Cyrus the Great conquered Phoenicia in 539 BC. The Persians divided Phoenicia into four vassal kingdoms: Sidon, Tyre, Arwad, and Byblos. They prospered, furnishing fleets for the Persian kings. Phoenician influence declined after this. It is likely that much of the Phoenician population migrated to Carthage and other colonies following the Persian conquest. In 350 or 345 BC a rebellion in Sidon led by Tennes was crushed by Artaxerxes III. Its destruction was described by Diodorus Siculus.
Alexander the Great took Tyre in 332 BC after the Siege of Tyre. Alexander was exceptionally harsh to Tyre, executing 2,000 of the leading citizens, but he maintained the king in power. He gained control of the other cities peacefully: the ruler of Aradus submitted; the king of Sidon was overthrown. The rise of Hellenistic Greece gradually ousted the remnants of Phoenicia's former dominance over the Eastern Mediterranean trade routes. Phoenician culture disappeared entirely in the motherland. Carthage continued to flourish in North Africa. It oversaw the mining of iron and precious metals from Iberia, and used its considerable naval power and mercenary armies to protect commercial interests. Rome finally destroyed it in 146 BC, at the end of the Punic Wars.
Following Alexander, the Phoenician homeland was controlled by a succession of Hellenistic rulers: Laomedon (323 BC), Ptolemy I (320), Antigonus II (315), Demetrius (301), and Seleucus (296). Between 286 and 197 BC, Phoenicia (except for Aradus) fell to the Ptolemies of Egypt, who installed the high priests of Astarte as vassal rulers in Sidon (Eshmunazar I, Tabnit, Eshmunazar II).
In 197 BC, Phoenicia along with Syria reverted to the Seleucids. The region became increasingly Hellenized, although Tyre became autonomous in 126 BC, followed by Sidon in 111. Syria, including Phoenicia, were seized by king Tigranes the Great of Armenia from 82 until 69 BC, when he was defeated by Lucullus. In 65 BC Pompey finally incorporated the territory as part of the Roman province of Syria.
In the 21st century, genetic studies have shown many men among current Maltese people to have lines of direct descent from Phoenicians.
Influence in the Mediterranean region
Phoenician culture had a huge effect upon the cultures of the Mediterranean basin in the early Iron Age, and had also been affected in reverse. For example, in Phoenicia, the tripartite division between Baal, Mot and Yam seems to have been influenced by the Greek division between Zeus, Hades and Poseidon. Phoenician temples in various Mediterranean ports sacred to Phoenician Melkart, during the classical period, were recognized as sacred to Hercules. Stories like the Rape of Europa, and the coming of Cadmus also draw upon Phoenician influence.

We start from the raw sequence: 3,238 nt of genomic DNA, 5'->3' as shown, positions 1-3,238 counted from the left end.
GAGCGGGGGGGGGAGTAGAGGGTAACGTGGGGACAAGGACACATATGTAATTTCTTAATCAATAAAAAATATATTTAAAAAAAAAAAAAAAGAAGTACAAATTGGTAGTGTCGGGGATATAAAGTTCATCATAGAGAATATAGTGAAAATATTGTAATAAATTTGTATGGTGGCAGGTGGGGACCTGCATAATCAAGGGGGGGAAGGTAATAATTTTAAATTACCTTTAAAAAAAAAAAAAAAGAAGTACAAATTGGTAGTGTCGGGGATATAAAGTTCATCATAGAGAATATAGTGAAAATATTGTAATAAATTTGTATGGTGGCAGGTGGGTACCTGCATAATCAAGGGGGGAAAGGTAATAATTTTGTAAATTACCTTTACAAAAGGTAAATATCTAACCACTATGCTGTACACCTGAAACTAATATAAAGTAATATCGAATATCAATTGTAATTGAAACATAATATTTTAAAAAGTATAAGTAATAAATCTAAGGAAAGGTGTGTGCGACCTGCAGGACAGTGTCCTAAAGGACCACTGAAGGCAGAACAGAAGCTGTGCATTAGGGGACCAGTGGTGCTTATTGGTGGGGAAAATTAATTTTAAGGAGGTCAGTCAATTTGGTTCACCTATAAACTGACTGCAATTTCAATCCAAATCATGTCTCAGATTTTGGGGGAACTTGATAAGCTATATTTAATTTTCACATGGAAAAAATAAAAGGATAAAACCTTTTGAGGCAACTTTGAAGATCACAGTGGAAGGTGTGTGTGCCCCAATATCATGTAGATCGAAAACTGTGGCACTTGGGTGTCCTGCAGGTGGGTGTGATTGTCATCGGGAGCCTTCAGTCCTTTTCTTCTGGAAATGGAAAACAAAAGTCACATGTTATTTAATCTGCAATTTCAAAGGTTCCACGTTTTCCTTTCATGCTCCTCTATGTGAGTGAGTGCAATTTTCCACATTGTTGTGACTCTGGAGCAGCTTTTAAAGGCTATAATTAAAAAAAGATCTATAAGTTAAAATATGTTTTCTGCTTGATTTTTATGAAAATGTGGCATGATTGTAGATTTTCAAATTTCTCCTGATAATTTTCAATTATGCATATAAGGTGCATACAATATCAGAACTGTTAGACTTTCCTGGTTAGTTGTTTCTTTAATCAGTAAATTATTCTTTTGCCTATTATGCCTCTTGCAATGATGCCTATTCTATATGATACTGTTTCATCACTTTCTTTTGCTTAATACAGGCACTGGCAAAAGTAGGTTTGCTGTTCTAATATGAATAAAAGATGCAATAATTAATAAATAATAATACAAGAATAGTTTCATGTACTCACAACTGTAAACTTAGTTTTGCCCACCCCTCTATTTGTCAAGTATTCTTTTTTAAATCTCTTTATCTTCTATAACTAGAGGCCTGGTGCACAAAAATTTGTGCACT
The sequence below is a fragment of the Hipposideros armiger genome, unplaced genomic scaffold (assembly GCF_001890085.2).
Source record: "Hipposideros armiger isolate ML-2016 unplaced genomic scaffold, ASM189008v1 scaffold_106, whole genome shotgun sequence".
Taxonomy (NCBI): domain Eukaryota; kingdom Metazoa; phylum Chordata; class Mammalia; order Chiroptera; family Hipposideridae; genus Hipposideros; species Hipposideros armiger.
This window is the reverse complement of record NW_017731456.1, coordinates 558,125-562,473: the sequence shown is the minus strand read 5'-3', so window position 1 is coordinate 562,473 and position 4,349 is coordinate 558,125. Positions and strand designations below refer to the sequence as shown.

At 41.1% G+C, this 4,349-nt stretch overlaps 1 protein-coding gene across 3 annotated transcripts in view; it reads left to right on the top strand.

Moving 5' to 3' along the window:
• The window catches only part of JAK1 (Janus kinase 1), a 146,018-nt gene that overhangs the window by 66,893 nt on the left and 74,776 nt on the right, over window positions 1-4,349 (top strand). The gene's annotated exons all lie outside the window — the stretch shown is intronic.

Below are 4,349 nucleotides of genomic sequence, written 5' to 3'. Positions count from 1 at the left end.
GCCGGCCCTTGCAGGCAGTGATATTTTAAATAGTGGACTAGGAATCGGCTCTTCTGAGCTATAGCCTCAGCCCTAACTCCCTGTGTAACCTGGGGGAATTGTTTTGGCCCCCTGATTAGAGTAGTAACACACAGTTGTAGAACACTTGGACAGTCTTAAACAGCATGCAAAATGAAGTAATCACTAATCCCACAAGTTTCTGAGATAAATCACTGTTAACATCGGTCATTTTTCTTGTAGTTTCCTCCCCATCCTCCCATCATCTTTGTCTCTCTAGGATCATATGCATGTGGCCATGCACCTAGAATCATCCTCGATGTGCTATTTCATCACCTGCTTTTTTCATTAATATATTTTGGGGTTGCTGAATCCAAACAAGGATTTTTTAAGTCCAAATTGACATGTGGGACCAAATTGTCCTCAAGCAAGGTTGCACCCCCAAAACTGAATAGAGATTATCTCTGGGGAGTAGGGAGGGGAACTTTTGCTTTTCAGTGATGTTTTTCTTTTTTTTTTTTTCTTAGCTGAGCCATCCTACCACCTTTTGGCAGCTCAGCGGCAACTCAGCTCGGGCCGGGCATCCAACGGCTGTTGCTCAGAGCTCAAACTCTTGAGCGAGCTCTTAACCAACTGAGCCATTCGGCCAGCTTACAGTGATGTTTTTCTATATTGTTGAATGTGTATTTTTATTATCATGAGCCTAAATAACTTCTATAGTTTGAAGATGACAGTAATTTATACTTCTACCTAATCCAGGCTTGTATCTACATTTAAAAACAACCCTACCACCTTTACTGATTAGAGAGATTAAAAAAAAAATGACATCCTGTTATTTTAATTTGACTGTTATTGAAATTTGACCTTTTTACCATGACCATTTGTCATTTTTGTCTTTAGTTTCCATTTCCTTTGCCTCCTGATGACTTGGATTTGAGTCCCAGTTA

The recovery of the Mediterranean economy after the late Bronze Age collapse, seems to have been largely due to the work of Phoenician traders and merchant princes, who re-established long distance trade between Egypt and Mesopotamia in the 10th century BC. The Ionian revolution was, at least in legend, led by philosophers such as Thales of Miletus or Pythagoras, both of whom had Phoenician fathers. Phoenician motifs are also present in the Orientalising period of Greek art, and Phoenicians also played a formative role in Etruscan civilisation in Tuscany.
There are many countries and cities around the world that derive their names from the Phoenician Language. Below is a list with the respective meanings:
* Altiburus: City in Algeria, SW of Carthage. From Phoenician: "Iltabrush"
* Bosa: City in Sardinia: From Phoenician "Bis'en"
* Cádiz: City in Spain: From Phoenician "Gadir"
* Dhali (Idalion): City in Central Cyprus: From Phoenician "Idyal"
* Erice: City in Sicily: From Phoenician "Eryx"
* Malta: Island in the Mediterranean: From Phoenician "Malat" ('refuge')
* Marion: City in West Cyprus: From Phoenician "Aymar"
* Oed Dekri: City in Algeria: From Phoenician: "Idiqra"
* Spain: From Phoenician: "I-Shaphan", meaning "Land of Hyraxes". Later Latinized as "Hispania"
The Phoenician alphabet developed from the Proto-Canaanite alphabet, which was created sometime between the 18th and 17th Centuries BC. The earliest known inscriptions in Phoenician come from Byblos and date back to the 1000 BC.
Notable Features - The Phoenician alphabet consists of 22 letters, many of which have a number of different forms, and does not indicate vowel sounds. The names of the letters are the same as those used in Hebrew.
The Phoenicians were a people that lived in the northern part of Canaan. Most of what is known about them comes from the Bible, other ancient civilizations, and ruins of their cities and ships.